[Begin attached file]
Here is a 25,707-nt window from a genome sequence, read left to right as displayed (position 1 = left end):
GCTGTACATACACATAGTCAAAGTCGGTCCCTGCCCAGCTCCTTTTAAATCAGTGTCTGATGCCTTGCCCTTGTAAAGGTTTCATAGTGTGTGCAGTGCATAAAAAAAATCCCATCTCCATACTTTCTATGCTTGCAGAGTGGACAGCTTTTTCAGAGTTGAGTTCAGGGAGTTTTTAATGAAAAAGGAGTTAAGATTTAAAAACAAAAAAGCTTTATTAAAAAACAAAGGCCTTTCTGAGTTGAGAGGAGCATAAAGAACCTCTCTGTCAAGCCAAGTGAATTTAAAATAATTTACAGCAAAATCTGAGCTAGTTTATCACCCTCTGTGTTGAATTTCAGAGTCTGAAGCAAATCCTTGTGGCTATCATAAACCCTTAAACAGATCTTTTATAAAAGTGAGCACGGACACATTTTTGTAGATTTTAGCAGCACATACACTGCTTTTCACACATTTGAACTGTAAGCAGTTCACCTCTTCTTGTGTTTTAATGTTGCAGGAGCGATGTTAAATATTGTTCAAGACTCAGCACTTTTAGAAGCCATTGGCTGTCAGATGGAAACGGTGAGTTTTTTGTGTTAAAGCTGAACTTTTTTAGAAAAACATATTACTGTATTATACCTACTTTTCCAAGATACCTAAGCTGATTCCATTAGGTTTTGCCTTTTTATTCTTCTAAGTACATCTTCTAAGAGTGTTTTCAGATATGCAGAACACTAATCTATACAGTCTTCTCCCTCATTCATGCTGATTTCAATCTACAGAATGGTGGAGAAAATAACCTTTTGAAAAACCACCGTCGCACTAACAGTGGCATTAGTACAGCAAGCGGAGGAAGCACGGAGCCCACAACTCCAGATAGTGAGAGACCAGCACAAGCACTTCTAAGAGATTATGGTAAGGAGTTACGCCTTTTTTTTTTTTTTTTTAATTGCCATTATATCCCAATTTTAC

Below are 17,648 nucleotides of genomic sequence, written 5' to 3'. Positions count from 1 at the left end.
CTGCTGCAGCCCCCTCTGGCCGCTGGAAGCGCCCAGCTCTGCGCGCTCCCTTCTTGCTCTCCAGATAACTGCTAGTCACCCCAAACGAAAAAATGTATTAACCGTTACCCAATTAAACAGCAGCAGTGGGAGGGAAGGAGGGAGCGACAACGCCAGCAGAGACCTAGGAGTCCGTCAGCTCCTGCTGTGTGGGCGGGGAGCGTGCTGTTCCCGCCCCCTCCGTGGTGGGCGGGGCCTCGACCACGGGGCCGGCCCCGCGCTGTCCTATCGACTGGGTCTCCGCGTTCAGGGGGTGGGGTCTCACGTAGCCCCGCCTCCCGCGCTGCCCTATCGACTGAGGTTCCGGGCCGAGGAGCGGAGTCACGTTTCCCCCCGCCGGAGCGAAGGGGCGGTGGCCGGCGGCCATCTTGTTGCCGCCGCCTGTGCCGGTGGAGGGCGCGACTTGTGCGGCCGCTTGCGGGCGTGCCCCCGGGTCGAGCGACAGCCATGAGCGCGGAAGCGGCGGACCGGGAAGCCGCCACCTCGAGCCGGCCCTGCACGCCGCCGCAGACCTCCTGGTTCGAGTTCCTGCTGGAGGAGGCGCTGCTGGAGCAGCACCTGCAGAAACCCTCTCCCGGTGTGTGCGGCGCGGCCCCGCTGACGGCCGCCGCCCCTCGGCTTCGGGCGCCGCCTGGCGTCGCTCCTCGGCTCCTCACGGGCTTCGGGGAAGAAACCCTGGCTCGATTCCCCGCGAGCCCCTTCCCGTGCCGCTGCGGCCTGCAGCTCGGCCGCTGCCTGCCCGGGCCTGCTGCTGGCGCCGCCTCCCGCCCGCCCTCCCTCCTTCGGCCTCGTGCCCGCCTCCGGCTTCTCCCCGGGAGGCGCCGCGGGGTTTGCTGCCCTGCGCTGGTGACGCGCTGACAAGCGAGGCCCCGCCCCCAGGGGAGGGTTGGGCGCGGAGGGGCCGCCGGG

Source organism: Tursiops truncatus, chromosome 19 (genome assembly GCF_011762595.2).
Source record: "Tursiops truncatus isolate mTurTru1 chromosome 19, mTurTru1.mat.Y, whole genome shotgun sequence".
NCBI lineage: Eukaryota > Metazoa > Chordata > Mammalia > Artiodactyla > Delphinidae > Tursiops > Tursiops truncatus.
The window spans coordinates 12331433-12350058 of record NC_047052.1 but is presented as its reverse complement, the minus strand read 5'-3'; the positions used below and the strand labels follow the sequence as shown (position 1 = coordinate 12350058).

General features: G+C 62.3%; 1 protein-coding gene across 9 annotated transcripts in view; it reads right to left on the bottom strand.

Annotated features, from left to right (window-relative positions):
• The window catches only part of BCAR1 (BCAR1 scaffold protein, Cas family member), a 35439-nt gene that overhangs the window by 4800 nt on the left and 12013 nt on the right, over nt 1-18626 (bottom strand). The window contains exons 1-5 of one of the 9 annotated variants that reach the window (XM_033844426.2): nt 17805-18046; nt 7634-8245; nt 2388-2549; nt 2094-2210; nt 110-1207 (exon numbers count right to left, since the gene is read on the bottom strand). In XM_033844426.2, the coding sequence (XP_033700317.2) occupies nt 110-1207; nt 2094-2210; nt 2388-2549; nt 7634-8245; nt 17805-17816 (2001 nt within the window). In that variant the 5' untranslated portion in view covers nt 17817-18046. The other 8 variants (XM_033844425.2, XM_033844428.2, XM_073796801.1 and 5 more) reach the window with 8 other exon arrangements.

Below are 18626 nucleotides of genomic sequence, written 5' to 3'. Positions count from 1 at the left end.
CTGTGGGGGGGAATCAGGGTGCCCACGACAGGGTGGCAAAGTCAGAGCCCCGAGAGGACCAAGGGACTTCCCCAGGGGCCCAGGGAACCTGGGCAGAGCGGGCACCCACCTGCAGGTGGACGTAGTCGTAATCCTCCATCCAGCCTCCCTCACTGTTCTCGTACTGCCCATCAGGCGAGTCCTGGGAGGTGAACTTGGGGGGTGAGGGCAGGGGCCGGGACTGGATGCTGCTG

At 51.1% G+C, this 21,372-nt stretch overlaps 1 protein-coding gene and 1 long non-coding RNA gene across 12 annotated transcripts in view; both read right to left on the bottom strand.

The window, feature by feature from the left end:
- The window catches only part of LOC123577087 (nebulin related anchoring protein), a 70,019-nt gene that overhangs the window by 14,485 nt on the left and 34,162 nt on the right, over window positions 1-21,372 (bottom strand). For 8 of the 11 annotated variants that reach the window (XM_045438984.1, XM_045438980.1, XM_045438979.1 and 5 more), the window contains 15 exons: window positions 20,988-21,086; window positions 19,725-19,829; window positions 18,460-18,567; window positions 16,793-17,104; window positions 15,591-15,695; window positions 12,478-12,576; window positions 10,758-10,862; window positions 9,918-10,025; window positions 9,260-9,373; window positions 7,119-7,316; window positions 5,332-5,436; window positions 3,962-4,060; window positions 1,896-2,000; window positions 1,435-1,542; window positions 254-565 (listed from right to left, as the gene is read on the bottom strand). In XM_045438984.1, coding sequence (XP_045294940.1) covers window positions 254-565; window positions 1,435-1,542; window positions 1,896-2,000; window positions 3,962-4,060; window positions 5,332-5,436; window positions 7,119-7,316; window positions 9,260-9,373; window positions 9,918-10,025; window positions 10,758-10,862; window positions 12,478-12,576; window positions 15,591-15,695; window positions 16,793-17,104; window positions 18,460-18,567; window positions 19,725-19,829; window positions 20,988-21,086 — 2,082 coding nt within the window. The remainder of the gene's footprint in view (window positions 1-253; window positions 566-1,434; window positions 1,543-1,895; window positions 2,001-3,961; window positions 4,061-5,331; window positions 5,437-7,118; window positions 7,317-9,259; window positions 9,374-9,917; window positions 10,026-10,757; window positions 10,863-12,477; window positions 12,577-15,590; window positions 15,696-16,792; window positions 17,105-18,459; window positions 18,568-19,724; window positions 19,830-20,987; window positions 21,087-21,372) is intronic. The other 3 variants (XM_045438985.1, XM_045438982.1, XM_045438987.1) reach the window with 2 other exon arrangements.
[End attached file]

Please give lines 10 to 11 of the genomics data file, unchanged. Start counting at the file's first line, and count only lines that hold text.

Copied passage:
Annotated features, from left to right (window-relative positions):
• The window catches only part of BCAR1 (BCAR1 scaffold protein, Cas family member), a 35439-nt gene that overhangs the window by 4800 nt on the left and 12013 nt on the right, over nt 1-18626 (bottom strand). The window contains exons 1-5 of one of the 9 annotated variants that reach the window (XM_033844426.2): nt 17805-18046; nt 7634-8245; nt 2388-2549; nt 2094-2210; nt 110-1207 (exon numbers count right to left, since the gene is read on the bottom strand). In XM_033844426.2, the coding sequence (XP_033700317.2) occupies nt 110-1207; nt 2094-2210; nt 2388-2549; nt 7634-8245; nt 17805-17816 (2001 nt within the window). In that variant the 5' untranslated portion in view covers nt 17817-18046. The other 8 variants (XM_033844425.2, XM_033844428.2, XM_073796801.1 and 5 more) reach the window with 8 other exon arrangements.